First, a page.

Nick has stated the correct way to mow bermuda. A little liquid fertilize really helps brown spots green up guick.NickN said:The problem is,you're cutting the bermuda too high.The taller leaves are shading the undergrowth.No,bermuda doesn't just green out on top.This is simply a result of cutting it too high.Cutting lower allows more sunlight in to the stolons,which in turn allows new roots,leaves, and stems to grow.Shading this area results in a thinning of that layer and less leaf growth,so when you cut,you see areas that have no new leaf growth.You want lateral growth with bermuda,not top growth.
Now,what to do?
Begin the season mowing bermuda 1.25-1.5" and keep it at that height as long as possible.(Usually July here) When you start getting less active growth in the bermuda(late in the season),raise your cutting height by 1/4".This will "hide" the slower growing undergrowth.Leave your mower at that level until you start to see the thin patches again.Then raise your blade another 1/4".By the end of the season,you'll be about 2-2.25".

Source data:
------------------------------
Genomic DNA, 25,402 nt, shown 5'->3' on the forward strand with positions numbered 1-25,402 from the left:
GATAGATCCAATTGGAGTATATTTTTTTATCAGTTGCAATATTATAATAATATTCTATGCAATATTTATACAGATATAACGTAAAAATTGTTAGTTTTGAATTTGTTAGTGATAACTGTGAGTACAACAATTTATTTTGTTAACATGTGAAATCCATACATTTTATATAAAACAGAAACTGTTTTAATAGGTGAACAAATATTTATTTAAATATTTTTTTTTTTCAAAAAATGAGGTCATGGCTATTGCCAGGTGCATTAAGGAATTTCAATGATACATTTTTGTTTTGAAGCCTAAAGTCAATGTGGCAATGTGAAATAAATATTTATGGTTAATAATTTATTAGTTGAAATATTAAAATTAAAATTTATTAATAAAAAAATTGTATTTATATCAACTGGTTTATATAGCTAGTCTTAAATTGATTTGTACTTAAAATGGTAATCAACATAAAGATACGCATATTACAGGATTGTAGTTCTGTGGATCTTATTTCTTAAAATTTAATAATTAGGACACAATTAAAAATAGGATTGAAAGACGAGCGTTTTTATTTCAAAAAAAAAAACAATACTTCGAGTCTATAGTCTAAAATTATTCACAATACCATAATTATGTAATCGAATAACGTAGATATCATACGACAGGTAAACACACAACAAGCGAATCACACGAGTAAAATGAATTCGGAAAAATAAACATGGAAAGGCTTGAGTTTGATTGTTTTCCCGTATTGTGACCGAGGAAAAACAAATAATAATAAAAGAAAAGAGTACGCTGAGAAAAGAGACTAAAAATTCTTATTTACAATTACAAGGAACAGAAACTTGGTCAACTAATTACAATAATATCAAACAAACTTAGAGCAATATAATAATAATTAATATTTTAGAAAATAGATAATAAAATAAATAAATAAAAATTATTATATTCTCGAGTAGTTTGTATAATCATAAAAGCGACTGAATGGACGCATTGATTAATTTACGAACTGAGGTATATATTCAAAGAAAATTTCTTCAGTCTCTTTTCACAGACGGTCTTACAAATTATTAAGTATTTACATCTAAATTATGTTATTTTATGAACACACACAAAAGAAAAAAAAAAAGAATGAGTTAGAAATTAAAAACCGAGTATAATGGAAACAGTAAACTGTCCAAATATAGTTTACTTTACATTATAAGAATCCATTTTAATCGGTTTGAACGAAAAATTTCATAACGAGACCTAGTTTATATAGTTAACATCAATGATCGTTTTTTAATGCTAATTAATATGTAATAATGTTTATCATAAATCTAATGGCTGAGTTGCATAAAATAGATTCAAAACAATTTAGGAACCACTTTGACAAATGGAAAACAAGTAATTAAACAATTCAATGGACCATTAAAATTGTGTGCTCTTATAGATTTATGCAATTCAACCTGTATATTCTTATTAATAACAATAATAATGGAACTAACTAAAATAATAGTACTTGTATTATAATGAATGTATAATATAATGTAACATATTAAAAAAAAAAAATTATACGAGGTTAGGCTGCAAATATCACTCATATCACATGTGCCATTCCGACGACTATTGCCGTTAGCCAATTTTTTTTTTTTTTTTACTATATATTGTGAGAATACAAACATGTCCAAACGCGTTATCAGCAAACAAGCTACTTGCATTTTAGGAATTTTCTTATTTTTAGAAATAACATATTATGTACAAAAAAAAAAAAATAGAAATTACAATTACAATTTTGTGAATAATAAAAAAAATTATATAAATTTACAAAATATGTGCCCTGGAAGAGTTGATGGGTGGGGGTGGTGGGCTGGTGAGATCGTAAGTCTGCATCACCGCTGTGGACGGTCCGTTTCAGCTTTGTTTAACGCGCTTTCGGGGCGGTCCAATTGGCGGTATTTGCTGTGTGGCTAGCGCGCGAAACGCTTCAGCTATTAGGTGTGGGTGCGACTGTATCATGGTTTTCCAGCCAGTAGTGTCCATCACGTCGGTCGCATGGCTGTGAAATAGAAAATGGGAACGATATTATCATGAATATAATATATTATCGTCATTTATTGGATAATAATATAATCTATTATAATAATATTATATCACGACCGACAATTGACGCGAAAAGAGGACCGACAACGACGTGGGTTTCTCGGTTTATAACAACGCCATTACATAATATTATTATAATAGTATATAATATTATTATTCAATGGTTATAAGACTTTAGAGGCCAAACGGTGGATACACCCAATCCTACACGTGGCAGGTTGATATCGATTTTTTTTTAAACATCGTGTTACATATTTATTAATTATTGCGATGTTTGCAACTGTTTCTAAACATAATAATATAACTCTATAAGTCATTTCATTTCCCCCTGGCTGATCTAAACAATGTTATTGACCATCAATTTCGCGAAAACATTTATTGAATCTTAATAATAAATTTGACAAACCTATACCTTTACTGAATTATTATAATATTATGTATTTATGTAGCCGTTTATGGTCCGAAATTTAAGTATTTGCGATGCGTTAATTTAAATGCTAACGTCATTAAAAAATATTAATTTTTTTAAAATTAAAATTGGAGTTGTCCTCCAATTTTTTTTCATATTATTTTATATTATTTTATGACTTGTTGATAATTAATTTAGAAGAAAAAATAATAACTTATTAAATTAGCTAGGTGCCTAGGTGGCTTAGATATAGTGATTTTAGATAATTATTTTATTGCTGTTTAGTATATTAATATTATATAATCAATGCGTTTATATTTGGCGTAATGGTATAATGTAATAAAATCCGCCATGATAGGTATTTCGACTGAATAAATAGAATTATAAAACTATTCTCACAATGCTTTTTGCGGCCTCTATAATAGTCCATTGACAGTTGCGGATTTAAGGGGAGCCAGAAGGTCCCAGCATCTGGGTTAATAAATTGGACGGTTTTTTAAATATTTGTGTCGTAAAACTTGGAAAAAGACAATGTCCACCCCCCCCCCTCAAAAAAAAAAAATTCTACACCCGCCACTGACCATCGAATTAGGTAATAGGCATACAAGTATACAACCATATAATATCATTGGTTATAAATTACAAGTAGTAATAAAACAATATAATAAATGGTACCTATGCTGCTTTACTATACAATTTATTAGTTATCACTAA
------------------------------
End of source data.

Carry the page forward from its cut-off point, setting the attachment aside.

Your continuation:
Hybrid bermudas are generally worse at this than common.Reason being,hybrid bermuda grows thicker and more lateral(what you want it to do) than common.Common tends to stay green at lower stem levels simply because it doesn't grow as thick as hybrid,and in turn doesn't shade the undergrowth.